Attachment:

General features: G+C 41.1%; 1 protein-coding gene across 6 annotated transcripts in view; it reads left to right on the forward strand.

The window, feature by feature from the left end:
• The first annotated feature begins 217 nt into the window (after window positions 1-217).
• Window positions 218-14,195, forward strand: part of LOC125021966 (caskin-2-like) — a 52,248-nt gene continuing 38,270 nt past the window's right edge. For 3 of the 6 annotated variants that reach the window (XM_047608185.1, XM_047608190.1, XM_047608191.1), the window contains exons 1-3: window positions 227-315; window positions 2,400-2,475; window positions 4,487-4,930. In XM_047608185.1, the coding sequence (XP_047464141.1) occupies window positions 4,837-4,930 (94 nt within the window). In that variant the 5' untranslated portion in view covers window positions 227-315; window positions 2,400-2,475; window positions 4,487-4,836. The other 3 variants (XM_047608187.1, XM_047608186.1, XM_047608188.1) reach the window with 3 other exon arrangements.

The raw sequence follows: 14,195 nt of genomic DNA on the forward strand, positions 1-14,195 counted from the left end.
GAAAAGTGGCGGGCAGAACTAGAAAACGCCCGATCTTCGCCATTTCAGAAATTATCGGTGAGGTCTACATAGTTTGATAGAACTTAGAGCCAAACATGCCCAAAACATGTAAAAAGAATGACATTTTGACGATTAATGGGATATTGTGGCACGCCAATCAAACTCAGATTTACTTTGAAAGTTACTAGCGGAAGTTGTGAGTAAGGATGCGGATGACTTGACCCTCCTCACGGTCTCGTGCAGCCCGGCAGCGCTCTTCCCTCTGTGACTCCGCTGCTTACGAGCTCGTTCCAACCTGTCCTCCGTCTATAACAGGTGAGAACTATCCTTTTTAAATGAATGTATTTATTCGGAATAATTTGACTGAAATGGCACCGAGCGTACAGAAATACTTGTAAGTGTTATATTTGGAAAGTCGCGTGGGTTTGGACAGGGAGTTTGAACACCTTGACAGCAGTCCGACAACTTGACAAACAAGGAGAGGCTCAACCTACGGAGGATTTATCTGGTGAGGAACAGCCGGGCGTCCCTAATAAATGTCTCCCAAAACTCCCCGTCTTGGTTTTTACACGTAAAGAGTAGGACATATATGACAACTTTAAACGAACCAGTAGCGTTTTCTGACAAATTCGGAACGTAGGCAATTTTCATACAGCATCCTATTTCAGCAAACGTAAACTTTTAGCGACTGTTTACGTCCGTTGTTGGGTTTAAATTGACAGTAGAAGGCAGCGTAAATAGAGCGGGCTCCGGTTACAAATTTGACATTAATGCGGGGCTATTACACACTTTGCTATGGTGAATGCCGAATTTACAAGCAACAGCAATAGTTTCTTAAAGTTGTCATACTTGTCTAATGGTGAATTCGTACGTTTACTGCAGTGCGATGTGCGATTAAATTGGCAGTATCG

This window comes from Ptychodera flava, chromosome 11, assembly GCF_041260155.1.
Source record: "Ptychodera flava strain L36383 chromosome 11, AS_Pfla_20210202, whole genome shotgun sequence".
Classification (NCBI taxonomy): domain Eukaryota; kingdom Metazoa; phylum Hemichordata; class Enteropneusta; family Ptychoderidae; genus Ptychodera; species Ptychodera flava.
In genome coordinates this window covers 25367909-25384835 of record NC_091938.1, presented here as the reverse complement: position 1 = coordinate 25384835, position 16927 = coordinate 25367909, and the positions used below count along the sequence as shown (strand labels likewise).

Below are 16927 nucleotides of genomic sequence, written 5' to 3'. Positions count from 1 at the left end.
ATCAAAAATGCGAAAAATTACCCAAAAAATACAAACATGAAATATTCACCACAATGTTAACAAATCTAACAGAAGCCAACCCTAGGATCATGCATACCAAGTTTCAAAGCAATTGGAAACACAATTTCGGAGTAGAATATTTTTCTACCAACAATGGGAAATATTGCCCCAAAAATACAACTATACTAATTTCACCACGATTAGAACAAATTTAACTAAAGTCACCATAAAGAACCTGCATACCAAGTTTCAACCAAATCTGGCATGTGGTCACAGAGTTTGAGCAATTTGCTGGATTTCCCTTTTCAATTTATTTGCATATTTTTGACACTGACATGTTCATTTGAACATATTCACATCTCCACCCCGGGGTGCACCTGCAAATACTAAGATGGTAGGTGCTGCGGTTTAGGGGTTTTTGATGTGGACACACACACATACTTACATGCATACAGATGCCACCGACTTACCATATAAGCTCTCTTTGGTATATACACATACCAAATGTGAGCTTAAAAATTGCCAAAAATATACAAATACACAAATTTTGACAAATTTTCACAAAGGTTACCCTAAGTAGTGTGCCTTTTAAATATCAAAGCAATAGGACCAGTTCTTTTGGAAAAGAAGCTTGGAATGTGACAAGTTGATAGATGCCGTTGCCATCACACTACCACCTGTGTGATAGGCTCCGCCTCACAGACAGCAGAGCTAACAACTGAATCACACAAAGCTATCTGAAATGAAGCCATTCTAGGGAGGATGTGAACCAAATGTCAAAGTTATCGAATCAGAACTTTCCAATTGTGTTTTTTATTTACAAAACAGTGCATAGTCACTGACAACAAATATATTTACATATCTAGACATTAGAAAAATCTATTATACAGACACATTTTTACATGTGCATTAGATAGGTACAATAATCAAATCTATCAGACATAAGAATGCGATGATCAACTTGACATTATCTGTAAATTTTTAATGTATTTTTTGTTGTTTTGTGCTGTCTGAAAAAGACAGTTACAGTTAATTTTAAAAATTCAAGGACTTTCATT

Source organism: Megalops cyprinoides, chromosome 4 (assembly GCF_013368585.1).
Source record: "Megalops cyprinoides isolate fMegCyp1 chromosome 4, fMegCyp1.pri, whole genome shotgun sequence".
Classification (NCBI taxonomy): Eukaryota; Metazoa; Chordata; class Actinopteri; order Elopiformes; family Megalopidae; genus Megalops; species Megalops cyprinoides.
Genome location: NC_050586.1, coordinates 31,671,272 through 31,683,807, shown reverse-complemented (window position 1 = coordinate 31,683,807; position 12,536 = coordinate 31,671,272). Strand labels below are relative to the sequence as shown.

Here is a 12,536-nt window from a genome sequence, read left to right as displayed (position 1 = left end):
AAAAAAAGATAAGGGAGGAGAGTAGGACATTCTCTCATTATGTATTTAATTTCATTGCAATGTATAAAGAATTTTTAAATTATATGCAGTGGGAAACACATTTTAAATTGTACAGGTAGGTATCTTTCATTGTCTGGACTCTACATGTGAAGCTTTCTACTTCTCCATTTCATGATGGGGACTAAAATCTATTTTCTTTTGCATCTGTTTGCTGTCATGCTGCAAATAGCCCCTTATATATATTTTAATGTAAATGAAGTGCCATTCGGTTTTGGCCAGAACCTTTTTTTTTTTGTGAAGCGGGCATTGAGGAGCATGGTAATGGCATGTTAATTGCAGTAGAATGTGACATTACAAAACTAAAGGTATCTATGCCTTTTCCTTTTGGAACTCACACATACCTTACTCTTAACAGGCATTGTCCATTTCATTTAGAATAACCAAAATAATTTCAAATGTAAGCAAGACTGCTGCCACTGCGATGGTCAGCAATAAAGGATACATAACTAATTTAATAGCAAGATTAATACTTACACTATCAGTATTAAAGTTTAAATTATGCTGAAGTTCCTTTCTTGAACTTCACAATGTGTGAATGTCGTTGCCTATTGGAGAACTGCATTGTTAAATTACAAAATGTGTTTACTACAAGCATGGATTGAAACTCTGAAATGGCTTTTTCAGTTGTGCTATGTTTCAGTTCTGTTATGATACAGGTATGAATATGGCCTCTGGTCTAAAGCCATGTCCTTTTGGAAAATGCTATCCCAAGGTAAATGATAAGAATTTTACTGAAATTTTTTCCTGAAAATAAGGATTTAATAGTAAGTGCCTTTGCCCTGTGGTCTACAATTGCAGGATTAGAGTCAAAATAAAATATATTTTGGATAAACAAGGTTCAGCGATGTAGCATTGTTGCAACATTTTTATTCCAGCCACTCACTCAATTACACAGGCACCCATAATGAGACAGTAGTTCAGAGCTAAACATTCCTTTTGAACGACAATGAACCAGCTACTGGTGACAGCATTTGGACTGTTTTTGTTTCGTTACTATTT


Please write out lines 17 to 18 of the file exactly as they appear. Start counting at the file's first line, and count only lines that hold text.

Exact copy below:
Here is a 12,536-nt window from a genome sequence, read left to right as displayed (position 1 = left end):
AAAAAAAGATAAGGGAGGAGAGTAGGACATTCTCTCATTATGTATTTAATTTCATTGCAATGTATAAAGAATTTTTAAATTATATGCAGTGGGAAACACATTTTAAATTGTACAGGTAGGTATCTTTCATTGTCTGGACTCTACATGTGAAGCTTTCTACTTCTCCATTTCATGATGGGGACTAAAATCTATTTTCTTTTGCATCTGTTTGCTGTCATGCTGCAAATAGCCCCTTATATATATTTTAATGTAAATGAAGTGCCATTCGGTTTTGGCCAGAACCTTTTTTTTTTTGTGAAGCGGGCATTGAGGAGCATGGTAATGGCATGTTAATTGCAGTAGAATGTGACATTACAAAACTAAAGGTATCTATGCCTTTTCCTTTTGGAACTCACACATACCTTACTCTTAACAGGCATTGTCCATTTCATTTAGAATAACCAAAATAATTTCAAATGTAAGCAAGACTGCTGCCACTGCGATGGTCAGCAATAAAGGATACATAACTAATTTAATAGCAAGATTAATACTTACACTATCAGTATTAAAGTTTAAATTATGCTGAAGTTCCTTTCTTGAACTTCACAATGTGTGAATGTCGTTGCCTATTGGAGAACTGCATTGTTAAATTACAAAATGTGTTTACTACAAGCATGGATTGAAACTCTGAAATGGCTTTTTCAGTTGTGCTATGTTTCAGTTCTGTTATGATACAGGTATGAATATGGCCTCTGGTCTAAAGCCATGTCCTTTTGGAAAATGCTATCCCAAGGTAAATGATAAGAATTTTACTGAAATTTTTTCCTGAAAATAAGGATTTAATAGTAAGTGCCTTTGCCCTGTGGTCTACAATTGCAGGATTAGAGTCAAAATAAAATATATTTTGGATAAACAAGGTTCAGCGATGTAGCATTGTTGCAACATTTTTATTCCAGCCACTCACTCAATTACACAGGCACCCATAATGAGACAGTAGTTCAGAGCTAAACATTCCTTTTGAACGACAATGAACCAGCTACTGGTGACAGCATTTGGACTGTTTTTGTTTCGTTACTATTT